Dungeons & Dragons Adventurers League Season 6 (Tales from the Yawning Portal) mostly consists of the hardcover by that name plus three DDAL adventures. All of these serve as lead-ins to one of the dungeons in the book (Forge of Fury, White Plume Mountain, and Against the Giants). In effect, they provide expanded hooks. DDAL06-01 A Thousand Tiny Deaths is thus the only Tier 1 adventure for Season 6 outside of the book. Warning: this review includes spoilers. If you’re going to play through the adventure, don’t read further.
What I liked
This dungeon provides lots of challenge. The opening encounter can get really rough if the kobolds fight with any tactical ability, and they should. In one of the instances I ran this (with three level 3s and one level 1), one character dropped to 0 HP in the first round. A second one followed on the next round. While the adventurers still won the encounter, at no point did they feel like the kobolds were pushover enemies or XP fodder.
4e_kobolds.jpgOnce they get into the second part and enter the actual dungeon, they get reminded even more emphatically that kobolds fighting on their own terms present a real threat. I like seeing traditional low-end monsters used effectively in ways that emphasize their strengths, and this adventure does that as well as any I’ve seen.
ATTD does a good job of leading into FoF. It introduces the players to some of the ideas of the dungeon and leading them into one of several entries into the main dungeon. Players who go through this module will be well-prepared mentally for what lies ahead: you can’t necessarily take your time through the dungeon, and you definitely cannot underestimate enemies that might seem easier in other contexts.
In general, the module is much more readable than I expected. I have previously complained about the editing – or lack thereof – in DDAL/EX adventures in earlier seasons. Happily, ATTD does not have this issue (or at least not nearly to the same extent). I noticed a few small typos here and there, but nothing egregious. One of the best improvements is removing the four pages of useless boilerplate found at the beginning of these modules in earlier seasons and condensing it down to one. Improvements to layout and design also contributed to making this one a pleasure to read. That said…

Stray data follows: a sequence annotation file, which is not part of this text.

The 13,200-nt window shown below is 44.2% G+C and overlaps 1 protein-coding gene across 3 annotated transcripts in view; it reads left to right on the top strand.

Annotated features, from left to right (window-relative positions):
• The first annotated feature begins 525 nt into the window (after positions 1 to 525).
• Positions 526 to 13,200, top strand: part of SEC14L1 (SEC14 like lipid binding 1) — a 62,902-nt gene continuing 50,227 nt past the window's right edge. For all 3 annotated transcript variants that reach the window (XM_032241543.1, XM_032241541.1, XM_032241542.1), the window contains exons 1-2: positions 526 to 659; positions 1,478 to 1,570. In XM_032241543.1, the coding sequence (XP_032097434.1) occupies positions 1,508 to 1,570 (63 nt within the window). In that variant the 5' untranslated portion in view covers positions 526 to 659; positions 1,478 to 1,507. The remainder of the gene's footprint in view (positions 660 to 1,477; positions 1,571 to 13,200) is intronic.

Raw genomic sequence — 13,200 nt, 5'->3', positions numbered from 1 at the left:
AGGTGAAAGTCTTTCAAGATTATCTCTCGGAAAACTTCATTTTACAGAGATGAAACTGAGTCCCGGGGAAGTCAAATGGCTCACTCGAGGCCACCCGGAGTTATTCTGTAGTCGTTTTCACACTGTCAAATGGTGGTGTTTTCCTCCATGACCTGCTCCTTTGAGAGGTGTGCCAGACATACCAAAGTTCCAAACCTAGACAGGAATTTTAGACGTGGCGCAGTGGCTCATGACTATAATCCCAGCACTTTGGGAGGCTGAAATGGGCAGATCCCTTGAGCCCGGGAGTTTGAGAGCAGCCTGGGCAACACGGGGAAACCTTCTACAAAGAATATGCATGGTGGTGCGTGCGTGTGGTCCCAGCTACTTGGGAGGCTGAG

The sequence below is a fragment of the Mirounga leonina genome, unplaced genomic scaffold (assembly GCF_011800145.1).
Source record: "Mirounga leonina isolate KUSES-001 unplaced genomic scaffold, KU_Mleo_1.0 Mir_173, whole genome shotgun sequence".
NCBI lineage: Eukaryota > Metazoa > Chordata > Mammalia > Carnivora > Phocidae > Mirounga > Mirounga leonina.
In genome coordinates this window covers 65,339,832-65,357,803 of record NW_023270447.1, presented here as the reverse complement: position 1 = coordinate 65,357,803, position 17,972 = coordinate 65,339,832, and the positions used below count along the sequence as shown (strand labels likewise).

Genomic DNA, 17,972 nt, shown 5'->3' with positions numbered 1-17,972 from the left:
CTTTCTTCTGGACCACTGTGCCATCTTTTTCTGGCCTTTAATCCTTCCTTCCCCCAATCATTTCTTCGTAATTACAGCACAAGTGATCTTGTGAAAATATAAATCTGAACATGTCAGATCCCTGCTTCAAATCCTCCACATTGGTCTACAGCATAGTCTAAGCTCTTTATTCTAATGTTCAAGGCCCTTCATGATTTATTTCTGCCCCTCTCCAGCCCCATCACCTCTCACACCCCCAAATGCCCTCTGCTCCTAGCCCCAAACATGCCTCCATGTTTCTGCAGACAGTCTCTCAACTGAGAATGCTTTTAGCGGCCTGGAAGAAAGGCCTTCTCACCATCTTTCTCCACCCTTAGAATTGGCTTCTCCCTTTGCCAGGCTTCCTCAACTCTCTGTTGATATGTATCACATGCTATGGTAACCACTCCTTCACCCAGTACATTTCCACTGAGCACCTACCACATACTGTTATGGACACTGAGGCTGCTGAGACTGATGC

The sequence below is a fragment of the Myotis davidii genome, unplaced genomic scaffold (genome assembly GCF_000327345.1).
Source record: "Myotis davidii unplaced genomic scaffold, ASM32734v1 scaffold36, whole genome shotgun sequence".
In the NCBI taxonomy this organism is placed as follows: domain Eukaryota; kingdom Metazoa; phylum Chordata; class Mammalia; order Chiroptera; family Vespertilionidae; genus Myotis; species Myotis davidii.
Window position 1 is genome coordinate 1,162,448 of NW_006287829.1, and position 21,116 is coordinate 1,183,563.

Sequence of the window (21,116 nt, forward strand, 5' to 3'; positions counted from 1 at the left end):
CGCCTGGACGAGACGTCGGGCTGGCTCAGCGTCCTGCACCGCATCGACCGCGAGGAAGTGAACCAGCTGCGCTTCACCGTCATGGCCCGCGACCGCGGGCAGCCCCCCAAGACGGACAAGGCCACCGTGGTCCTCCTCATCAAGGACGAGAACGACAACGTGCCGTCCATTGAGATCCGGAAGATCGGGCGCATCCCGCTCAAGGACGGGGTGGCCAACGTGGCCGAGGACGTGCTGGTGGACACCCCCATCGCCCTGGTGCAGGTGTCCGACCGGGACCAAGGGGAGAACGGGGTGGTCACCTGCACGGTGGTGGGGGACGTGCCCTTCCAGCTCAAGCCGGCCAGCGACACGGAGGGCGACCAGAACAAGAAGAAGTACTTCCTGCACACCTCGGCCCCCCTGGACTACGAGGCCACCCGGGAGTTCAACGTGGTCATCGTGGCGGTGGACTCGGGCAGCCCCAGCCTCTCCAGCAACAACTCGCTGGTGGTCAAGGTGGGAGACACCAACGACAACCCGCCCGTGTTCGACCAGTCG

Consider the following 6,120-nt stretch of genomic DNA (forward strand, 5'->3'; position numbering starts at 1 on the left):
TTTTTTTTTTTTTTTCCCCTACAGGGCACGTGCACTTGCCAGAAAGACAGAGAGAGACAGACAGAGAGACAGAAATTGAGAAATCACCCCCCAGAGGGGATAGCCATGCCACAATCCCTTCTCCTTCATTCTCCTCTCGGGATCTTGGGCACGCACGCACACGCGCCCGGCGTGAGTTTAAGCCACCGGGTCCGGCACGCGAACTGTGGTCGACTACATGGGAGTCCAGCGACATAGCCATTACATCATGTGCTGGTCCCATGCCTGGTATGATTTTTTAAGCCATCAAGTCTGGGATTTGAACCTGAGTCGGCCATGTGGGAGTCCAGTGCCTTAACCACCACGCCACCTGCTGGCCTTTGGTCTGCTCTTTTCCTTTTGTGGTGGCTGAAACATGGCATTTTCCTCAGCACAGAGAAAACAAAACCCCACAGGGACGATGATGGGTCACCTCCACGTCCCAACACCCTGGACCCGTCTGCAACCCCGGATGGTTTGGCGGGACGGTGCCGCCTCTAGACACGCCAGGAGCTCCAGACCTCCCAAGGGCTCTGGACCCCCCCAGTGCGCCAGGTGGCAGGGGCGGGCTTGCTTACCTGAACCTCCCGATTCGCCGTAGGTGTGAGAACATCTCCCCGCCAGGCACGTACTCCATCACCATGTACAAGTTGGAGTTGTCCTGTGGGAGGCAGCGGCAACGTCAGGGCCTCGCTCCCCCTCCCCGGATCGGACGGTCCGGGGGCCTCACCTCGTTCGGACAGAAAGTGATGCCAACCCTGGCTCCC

What I didn't like
I still had a few problems with the organization of the material. Specifically, the information on the various traps felt out of place and difficult to reference during play. More than once I had to flip around just to find what I needed to deal with specific threats. Additionally, it seemed to me and several other DMs that the design of the secondary tunnels holding kobold commoners lacked clarity. How many commoners are there? How often do they shoot their blowguns? Where do they shoot from? The adventure explains all of this, but in muddy fashion such that we weren’t always quite sure about the intent.
Like many other DDAL/EX adventures, the timing estimates are way off. I have run this twice now, and both times took over four hours for a module that claims a two-hour run time. While some of that might be due to the venue (games on Roll20 plus Discord just take a little longer), I really don’t see how the party can clear this thing out in less than 3 hours. Even that would seem like a breakneck pace.
One last thing: please stop giving us maps scaled to 10-foot squares. This makes conversion difficult even when sketching on a play mat. It effectively requires anyone using the map directly (printed or on a VTT) to take significant extra time in preparing a map.
Tips and conclusion
DMs should consider using a third-party map. I used Zovya’s, and they look fantastic. Also spend some time deciding exactly how you want to handle the threat from the commoners in the walls. Maybe it will be clearer to you from the text than it was to several of us, but regardless you will want to have your plan well thought out in advance.
But taken together, I liked this adventure a lot. Unlike previous DDALXX-01 adventures of the “five 1-hour scenario” variety, this probably shouldn’t be used by a new AL DM, but that’s not a negative! It keeps the DM engaged with its own mechanics (e.g. the aforementioned blowguns plus the inventors’ lab) and makes the players work for their victory.
This review originally appeared on my blog.